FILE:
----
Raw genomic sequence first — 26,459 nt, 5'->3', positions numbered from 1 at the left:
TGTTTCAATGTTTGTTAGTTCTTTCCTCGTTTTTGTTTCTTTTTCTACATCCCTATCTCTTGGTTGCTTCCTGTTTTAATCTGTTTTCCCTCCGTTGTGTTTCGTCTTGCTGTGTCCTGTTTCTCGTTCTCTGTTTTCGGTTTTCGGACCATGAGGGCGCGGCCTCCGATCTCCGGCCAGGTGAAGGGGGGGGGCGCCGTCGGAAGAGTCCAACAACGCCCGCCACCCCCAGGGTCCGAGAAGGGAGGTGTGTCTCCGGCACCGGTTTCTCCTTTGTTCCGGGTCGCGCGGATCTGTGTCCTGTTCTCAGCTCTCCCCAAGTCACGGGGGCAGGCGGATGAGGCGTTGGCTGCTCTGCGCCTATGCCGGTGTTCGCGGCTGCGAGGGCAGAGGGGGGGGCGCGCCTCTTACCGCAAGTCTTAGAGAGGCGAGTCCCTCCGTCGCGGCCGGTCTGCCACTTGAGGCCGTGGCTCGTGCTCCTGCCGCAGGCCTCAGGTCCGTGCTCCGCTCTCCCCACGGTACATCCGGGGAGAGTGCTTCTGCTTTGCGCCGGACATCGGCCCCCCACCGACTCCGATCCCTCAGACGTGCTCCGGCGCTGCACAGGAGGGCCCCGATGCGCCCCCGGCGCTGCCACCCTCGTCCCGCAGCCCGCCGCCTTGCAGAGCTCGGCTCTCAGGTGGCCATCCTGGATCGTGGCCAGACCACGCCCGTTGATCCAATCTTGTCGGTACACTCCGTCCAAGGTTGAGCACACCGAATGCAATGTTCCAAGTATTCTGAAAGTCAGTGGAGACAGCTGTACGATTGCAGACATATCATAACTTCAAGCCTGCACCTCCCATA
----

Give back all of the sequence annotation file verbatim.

Raw genomic sequence first — 26,459 nt, 5'->3', positions numbered from 1 at the left:
TGTTTCAATGTTTGTTAGTTCTTTCCTCGTTTTTGTTTCTTTTTCTACATCCCTATCTCTTGGTTGCTTCCTGTTTTAATCTGTTTTCCCTCCGTTGTGTTTCGTCTTGCTGTGTCCTGTTTCTCGTTCTCTGTTTTCGGTTTTCGGACCATGAGGGCGCGGCCTCCGATCTCCGGCCAGGTGAAGGGGGGGGGCGCCGTCGGAAGAGTCCAACAACGCCCGCCACCCCCAGGGTCCGAGAAGGGAGGTGTGTCTCCGGCACCGGTTTCTCCTTTGTTCCGGGTCGCGCGGATCTGTGTCCTGTTCTCAGCTCTCCCCAAGTCACGGGGGCAGGCGGATGAGGCGTTGGCTGCTCTGCGCCTATGCCGGTGTTCGCGGCTGCGAGGGCAGAGGGGGGGGCGCGCCTCTTACCGCAAGTCTTAGAGAGGCGAGTCCCTCCGTCGCGGCCGGTCTGCCACTTGAGGCCGTGGCTCGTGCTCCTGCCGCAGGCCTCAGGTCCGTGCTCCGCTCTCCCCACGGTACATCCGGGGAGAGTGCTTCTGCTTTGCGCCGGACATCGGCCCCCCACCGACTCCGATCCCTCAGACGTGCTCCGGCGCTGCACAGGAGGGCCCCGATGCGCCCCCGGCGCTGCCACCCTCGTCCCGCAGCCCGCCGCCTTGCAGAGCTCGGCTCTCAGGTGGCCATCCTGGATCGTGGCCAGACCACGCCCGTTGATCCAATCTTGTCGGTACACTCCGTCCAAGGTTGAGCACACCGAATGCAATGTTCCAAGTATTCTGAAAGTCAGTGGAGACAGCTGTACGATTGCAGACATATCATAACTTCAAGCCTGCACCTCCCATA